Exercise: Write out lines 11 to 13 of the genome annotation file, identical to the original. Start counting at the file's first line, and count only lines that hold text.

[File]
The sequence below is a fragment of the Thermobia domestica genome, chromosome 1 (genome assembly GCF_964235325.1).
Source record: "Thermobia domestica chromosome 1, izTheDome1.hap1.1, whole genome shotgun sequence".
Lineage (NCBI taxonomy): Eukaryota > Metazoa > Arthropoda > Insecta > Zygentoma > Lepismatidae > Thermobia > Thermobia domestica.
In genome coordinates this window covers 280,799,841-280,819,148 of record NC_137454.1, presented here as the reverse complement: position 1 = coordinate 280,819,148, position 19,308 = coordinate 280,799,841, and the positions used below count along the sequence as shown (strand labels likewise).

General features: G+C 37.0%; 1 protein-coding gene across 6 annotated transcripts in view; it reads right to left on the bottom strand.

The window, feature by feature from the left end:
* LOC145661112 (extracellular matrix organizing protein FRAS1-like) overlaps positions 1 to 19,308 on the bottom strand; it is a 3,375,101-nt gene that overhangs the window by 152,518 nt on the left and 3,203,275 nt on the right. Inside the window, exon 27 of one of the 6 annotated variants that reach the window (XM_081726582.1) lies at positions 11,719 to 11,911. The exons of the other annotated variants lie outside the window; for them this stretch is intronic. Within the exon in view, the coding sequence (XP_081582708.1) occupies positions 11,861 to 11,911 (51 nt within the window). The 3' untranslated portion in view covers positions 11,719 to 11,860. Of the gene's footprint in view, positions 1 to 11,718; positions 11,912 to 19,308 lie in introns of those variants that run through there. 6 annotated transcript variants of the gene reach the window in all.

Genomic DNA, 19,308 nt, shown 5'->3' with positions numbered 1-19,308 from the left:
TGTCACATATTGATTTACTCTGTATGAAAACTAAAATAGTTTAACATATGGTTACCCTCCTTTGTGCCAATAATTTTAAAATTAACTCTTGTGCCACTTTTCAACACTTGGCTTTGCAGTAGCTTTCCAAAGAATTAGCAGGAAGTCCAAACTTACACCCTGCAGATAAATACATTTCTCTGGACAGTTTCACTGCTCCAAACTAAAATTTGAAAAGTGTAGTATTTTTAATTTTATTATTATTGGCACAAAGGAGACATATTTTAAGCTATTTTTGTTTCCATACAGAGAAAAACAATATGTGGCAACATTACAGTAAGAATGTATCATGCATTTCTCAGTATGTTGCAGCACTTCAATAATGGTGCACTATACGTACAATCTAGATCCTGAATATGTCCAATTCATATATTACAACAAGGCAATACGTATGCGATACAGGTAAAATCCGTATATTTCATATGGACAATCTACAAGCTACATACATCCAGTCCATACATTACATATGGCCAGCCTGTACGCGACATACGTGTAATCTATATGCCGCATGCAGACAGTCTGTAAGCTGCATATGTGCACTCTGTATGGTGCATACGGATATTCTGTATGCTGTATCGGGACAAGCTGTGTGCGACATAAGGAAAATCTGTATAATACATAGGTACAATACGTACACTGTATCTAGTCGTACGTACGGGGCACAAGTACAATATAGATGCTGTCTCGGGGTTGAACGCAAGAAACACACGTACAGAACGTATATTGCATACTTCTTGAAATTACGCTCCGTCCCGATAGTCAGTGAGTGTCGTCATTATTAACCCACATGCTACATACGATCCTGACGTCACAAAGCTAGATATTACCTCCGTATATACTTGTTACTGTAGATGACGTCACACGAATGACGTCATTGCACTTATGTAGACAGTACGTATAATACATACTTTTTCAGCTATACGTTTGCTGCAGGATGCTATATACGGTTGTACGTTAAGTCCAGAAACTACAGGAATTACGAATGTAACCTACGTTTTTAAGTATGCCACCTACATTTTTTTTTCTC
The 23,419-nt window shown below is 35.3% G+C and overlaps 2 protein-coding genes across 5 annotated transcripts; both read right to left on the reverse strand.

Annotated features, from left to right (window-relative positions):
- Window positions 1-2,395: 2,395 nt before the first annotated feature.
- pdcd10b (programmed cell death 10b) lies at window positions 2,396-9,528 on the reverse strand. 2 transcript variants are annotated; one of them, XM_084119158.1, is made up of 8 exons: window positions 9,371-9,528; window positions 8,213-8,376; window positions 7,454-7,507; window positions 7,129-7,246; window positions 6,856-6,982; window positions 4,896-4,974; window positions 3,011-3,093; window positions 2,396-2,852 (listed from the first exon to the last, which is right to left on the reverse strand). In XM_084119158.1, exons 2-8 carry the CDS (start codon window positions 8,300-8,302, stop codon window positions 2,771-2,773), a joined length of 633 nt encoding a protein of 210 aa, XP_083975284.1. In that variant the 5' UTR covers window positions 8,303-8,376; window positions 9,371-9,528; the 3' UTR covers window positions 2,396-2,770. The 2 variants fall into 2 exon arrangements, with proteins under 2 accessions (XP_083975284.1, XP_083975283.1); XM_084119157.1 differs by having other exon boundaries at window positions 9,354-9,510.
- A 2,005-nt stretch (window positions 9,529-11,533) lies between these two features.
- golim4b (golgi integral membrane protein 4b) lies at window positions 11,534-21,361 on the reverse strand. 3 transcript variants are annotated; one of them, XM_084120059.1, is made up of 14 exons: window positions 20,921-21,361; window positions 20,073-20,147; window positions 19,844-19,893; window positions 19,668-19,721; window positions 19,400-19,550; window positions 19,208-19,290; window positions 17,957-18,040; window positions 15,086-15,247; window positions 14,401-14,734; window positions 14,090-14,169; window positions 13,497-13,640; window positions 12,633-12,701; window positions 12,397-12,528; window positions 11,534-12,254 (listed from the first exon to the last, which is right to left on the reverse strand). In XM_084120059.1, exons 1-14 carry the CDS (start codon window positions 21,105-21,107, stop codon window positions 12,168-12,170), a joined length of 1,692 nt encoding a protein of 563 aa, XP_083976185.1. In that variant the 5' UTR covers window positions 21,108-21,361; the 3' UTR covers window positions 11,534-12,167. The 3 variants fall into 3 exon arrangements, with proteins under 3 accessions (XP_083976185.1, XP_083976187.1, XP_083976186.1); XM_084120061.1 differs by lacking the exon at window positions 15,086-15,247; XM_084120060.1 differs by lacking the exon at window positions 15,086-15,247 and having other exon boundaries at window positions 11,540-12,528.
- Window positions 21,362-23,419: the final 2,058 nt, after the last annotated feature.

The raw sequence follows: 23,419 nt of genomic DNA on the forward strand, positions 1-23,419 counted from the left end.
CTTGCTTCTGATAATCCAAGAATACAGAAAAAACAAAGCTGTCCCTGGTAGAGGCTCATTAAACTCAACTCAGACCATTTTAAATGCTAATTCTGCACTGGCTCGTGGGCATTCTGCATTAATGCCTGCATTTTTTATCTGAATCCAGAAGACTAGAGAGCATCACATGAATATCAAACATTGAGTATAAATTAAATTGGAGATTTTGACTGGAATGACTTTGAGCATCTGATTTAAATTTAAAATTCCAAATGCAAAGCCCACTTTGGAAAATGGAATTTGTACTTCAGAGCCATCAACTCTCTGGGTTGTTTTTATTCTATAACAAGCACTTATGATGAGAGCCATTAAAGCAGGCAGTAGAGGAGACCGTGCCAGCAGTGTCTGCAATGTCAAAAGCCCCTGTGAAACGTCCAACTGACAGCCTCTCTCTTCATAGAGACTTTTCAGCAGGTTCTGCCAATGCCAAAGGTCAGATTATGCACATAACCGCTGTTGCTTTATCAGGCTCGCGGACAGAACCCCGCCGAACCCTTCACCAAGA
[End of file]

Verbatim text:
Annotated features, from left to right (window-relative positions):
- Window positions 1-2,395: 2,395 nt before the first annotated feature.
- pdcd10b (programmed cell death 10b) lies at window positions 2,396-9,528 on the reverse strand. 2 transcript variants are annotated; one of them, XM_084119158.1, is made up of 8 exons: window positions 9,371-9,528; window positions 8,213-8,376; window positions 7,454-7,507; window positions 7,129-7,246; window positions 6,856-6,982; window positions 4,896-4,974; window positions 3,011-3,093; window positions 2,396-2,852 (listed from the first exon to the last, which is right to left on the reverse strand). In XM_084119158.1, exons 2-8 carry the CDS (start codon window positions 8,300-8,302, stop codon window positions 2,771-2,773), a joined length of 633 nt encoding a protein of 210 aa, XP_083975284.1. In that variant the 5' UTR covers window positions 8,303-8,376; window positions 9,371-9,528; the 3' UTR covers window positions 2,396-2,770. The 2 variants fall into 2 exon arrangements, with proteins under 2 accessions (XP_083975284.1, XP_083975283.1); XM_084119157.1 differs by having other exon boundaries at window positions 9,354-9,510.